Innovation of industry or firms

The third block of the Impact Assessment Framework focuses on the innovation of industry or firms. Table 5 summarises the studies using firm’s innovation input and outcome indicators.
Table 5

Summary of studies using industry/firm innovation input/outcome indicators

Innovation indicators

Authors

Innovation input

 Corporate patent linked to university papers

Agrawal and Cockburn 2003

 Corporate patents

Jaffe 1989

 Corporate patents, R&D expenditure

Autant-Bernard 2001

 Corporate R&D

Boardman and Gray 2010

 Corporate R&D and innovation

De Fuentes and Dutrenit 2012

 Corporate R&D stocks linked to universities

Adams 2002

 Corporate patenting rate

Hu 2008

 Induced investment

Giesecke 2000

Kramer et al. 1997

Pressman et al. 1995

 Industry-owned patents

Lawson 2013a

Lawson 2013b

 Innovative expenditure

Beugelsdijk and Cornet 2002

 Investment in building and equipment

Florax and Folmer 1992

 R&D intensity

Hauknes and Knell 2009

 Research collaboration

Martin 1998

Innovation outcome indicators

 Innovation sales

Beugelsdijk and Cornet 2002

Lööf and Broström 2008

 Innovative count

Anselin et al. 1997

 Innovative output of firms

Acs et al. 1994

 Innovative products

Beise and Stahl 1999

Varga 2000

 New product innovation sales

Eom and Lee 2010

 New products

Mansfield 1991, 1995, 1998

 New products and processes

Rosenberg and Nelson 1994

 No. of drugs entering each clinical R&D stage (from NIH grant expenditure)

Blume-Kohout 2012

 Product and process innovation

Bozeman and Kingsley 1997

Bozeman and Klein 1999

Coccia 2008

Conceição et al. 1998

Georghiou, and Roessner 2000

Kingsley et al. 1996

Klevorick et al. 1995

 Sales and profitability

Bozeman 2000

 Sales growth rate

Evangelista and Vezzani 2010

 Sales of new products, improved products and products with no or incremental changes

Faems et al. 2005

 Sales of products and services of spin-offs

Vincett 2010

 Sales per employee

Barajas et al. 2012

Lööf and Heshmati 2002

Some of the studies referred to the knowledge production function (Jaffe 1989). Acs et al. (1994) built on knowledge production function to ascertain that small firms could benefit (with increase in innovation count) from the knowledge of universities and the R&D centres of large firms. Varga (2000), on the other hand, applied the Griliches-Jaffe knowledge production function framework to establish that firms located in close proximity to the research university can benefit economically with an increase in their number of innovative products.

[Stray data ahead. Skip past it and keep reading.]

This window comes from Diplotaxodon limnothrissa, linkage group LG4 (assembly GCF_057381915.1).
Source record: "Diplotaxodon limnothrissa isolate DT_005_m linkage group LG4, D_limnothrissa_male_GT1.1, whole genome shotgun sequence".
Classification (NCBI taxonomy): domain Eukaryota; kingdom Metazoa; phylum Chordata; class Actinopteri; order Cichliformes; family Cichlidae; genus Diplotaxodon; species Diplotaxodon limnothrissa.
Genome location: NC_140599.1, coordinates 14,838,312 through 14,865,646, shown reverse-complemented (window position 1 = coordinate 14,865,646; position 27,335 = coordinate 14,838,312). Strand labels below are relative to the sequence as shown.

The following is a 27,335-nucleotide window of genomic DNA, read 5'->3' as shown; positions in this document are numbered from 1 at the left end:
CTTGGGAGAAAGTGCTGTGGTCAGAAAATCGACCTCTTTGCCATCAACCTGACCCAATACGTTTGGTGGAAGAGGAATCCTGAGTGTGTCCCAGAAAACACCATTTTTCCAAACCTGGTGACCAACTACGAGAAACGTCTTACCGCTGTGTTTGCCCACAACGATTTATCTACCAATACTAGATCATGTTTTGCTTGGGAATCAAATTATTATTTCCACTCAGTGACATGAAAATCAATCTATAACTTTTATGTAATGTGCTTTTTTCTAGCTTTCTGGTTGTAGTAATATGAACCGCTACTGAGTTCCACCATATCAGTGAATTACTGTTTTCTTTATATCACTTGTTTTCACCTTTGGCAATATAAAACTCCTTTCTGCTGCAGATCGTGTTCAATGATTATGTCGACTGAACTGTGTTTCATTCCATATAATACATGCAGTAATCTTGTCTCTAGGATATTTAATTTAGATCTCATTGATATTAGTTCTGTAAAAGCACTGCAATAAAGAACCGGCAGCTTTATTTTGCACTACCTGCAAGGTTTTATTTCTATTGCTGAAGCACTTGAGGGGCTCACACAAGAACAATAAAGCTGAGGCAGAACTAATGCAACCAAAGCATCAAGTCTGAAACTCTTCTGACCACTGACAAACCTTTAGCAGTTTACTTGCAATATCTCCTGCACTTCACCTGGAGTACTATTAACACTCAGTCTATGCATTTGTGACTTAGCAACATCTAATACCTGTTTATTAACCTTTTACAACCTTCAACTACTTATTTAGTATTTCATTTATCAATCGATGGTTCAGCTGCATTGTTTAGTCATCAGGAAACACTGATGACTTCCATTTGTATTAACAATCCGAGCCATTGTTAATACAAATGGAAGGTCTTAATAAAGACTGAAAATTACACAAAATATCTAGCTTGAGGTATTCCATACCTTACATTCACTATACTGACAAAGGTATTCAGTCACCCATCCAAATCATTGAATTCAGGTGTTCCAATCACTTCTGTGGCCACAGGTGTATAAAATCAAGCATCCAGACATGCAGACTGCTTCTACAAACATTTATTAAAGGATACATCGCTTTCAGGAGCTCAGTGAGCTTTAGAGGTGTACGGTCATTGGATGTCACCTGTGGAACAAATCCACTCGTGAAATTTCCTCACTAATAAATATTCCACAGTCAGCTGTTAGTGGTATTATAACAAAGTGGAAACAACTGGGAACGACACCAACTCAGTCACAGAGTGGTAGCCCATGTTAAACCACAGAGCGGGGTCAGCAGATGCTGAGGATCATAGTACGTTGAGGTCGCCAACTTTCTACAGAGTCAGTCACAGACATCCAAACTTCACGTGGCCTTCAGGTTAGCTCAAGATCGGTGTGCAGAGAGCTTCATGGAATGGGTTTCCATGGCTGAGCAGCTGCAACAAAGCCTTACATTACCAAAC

In 1998, Crépon et al. (1998) integrated both Cobb–Douglas production function and knowledge production function to develop the CDM model, which depicts two key relationships pursuant to a firm’s decision to invest in innovation. The first relationship describes the link between innovation input (primarily R&D) and innovation output (product or process innovation) as accepted in the knowledge production function (Pakes and Griliches 1984). The second relationship established the connection between innovation output and productivity based on Cobb–Douglas production function. Since then, many studies have built on the CDM model using labour productivity (sales per employee) in Spain (Barajas et al. 2012) and in the Netherlands (Lööf and Heshmati 2002) and turnover growth in Italy (Evangelista and Vezzani 2010).

Based on the CDM model, we have classified the following indicators as input to the innovation process of firms: (a) corporate R&D stocks, (b) innovation expenditures, (c) corporate patents, (d) investment in building and equipment for R&D and (e) induced investments. In particular, Pressman et al. (1995, p. 30) surveyed a sample of MIT licensees by collecting information on their induced investment defined as “Money spent developing new products and efficient ways to produce and market these products. It excludes the costs of producing (or investment required to produce) mature products”. From the survey, they extrapolated their data to estimate an economic impact of US$922 million.